“M” also provided a clear picture of the reaction of the numerous witnesses who were sitting at the restaurant that morning. According to “M”, the hostility towards police was unmistakable. They yelled, “Did you at least call an ambulance?” People were openly “commenting that they (police) murdered him.”
In “M”s opinion, “there was definite excessive police force used that day during that arrest. The prone restraint used by the officers was not necessary that day on that beach. KWPD should never use prone restraint again on sand, or in mud, or in water.”
In such a hostile environment, it is not surprising that police thought it better not to collect contact information for civilian eyewitnesses but rather to disperse everyone from the scene. It would also explain why the two KWPD ‘investigators’ who came to interview [or reportedly – intimidate] the employee witnesses let people believe they were FDLE agents.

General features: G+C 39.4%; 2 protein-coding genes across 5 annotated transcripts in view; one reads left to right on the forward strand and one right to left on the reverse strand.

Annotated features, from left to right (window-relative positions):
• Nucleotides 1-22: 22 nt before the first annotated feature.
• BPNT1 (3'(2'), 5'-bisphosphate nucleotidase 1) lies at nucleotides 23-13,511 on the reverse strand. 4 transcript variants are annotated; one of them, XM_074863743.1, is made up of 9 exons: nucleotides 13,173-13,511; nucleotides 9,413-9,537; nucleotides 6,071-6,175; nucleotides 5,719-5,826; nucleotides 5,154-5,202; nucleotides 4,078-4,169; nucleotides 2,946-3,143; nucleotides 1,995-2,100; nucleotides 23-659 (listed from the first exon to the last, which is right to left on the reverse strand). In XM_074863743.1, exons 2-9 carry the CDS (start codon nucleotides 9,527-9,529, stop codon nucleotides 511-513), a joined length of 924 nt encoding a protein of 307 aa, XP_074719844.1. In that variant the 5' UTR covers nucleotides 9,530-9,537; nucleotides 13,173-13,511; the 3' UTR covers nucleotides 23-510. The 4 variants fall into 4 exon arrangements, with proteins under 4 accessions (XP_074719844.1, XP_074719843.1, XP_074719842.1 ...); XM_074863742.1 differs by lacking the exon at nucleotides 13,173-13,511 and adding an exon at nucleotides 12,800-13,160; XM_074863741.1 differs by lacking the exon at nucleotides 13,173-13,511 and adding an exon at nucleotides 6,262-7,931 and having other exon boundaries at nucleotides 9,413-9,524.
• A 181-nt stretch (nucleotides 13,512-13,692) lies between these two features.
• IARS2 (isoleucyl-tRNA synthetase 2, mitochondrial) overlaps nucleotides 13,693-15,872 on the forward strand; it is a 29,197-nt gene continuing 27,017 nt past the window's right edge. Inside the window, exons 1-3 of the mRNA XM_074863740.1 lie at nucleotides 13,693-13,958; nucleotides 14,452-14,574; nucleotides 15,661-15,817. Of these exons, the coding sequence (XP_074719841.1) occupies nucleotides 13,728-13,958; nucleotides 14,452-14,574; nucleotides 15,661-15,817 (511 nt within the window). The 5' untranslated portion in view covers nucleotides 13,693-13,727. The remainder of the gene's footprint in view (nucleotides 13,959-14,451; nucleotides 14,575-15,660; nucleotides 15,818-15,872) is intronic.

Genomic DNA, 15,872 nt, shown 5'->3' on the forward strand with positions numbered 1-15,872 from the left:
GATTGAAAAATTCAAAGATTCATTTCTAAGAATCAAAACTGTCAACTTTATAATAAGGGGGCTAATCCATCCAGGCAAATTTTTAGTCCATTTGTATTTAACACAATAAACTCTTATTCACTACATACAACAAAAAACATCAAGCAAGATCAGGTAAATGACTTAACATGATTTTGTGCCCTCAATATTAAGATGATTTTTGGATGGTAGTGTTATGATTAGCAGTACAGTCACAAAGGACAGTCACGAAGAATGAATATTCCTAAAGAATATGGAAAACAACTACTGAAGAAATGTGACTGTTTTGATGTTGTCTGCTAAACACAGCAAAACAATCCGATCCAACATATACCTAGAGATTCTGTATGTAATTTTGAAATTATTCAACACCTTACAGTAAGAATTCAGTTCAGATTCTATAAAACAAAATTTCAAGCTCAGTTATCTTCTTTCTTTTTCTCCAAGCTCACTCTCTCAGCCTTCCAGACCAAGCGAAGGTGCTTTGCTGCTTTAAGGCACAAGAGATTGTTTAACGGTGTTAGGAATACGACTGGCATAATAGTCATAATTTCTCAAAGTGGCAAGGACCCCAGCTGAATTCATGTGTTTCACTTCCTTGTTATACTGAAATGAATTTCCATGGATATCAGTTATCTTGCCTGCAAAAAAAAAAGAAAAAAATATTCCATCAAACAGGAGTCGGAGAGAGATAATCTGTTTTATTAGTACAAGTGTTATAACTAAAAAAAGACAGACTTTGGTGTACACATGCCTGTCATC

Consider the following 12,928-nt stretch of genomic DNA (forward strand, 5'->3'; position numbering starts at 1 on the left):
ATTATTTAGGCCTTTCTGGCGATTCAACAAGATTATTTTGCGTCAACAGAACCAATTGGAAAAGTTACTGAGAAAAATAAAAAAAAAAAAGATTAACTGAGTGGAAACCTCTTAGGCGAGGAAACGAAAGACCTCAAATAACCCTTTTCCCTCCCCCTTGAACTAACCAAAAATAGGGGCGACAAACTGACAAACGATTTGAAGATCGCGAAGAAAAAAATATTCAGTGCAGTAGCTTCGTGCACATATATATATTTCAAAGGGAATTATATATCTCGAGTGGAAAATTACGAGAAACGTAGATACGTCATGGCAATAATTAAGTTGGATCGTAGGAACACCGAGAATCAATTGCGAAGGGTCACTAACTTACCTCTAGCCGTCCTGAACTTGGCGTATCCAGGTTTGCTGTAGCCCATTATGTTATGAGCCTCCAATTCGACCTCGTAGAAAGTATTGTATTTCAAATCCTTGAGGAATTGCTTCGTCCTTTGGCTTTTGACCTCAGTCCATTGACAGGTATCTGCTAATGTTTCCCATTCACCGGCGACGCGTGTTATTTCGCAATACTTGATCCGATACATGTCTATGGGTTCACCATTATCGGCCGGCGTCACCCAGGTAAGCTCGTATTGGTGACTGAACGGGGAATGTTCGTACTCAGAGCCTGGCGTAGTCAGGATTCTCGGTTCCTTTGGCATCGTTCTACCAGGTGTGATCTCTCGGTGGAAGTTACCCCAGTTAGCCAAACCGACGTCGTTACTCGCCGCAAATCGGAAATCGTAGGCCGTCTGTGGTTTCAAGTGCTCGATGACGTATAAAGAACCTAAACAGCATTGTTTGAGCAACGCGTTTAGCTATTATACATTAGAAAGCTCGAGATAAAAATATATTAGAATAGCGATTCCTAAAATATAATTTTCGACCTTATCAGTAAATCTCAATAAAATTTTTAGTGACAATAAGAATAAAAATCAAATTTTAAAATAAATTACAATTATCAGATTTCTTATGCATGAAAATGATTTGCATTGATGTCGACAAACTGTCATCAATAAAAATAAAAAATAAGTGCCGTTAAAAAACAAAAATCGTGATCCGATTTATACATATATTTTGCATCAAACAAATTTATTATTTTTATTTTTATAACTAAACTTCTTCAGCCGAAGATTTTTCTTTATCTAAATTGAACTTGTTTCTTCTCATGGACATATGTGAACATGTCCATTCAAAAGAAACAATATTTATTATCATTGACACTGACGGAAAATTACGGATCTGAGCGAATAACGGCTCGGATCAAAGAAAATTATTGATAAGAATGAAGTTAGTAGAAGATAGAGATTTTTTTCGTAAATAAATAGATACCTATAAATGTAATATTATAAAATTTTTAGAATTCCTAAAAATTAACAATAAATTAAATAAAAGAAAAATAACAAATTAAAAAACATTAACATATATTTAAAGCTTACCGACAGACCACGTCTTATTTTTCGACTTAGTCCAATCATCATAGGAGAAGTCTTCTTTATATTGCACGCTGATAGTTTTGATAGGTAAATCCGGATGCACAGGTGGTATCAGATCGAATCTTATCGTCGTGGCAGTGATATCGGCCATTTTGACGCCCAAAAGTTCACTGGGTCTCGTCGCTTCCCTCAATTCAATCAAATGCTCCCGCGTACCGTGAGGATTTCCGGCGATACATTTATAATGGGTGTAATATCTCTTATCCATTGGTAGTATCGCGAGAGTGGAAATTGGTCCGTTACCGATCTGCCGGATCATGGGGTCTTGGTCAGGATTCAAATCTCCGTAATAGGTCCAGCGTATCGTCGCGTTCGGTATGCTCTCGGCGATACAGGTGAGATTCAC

With FDLE expected to soon hand over the final report of its investigation to the State Attorney, one wonders about how well the investigation was conducted. One fact brought out in M’s statement is alarming:
“On January 30, 2014, I contacted the FDLE-Carol Frederick and left a voice message with my name and phone number. I have verification to this fact on a phone bill. I never received any calls or messages concerning this incident from FDLE or anyone else.”
Now, this is the same criticism we’ve heard from other witnesses who contacted The Blue Paper. Some of the witnesses we spoke to say they tried for months to speak with FDLE agents to no avail. Others, workers at the café who saw everything, have never been contacted by FDLE agents at all. Just yesterday we received this message from one such eyewitness, “They don’t want to interview me… it’s weird. I had the best view from beginning to end and no one cares.”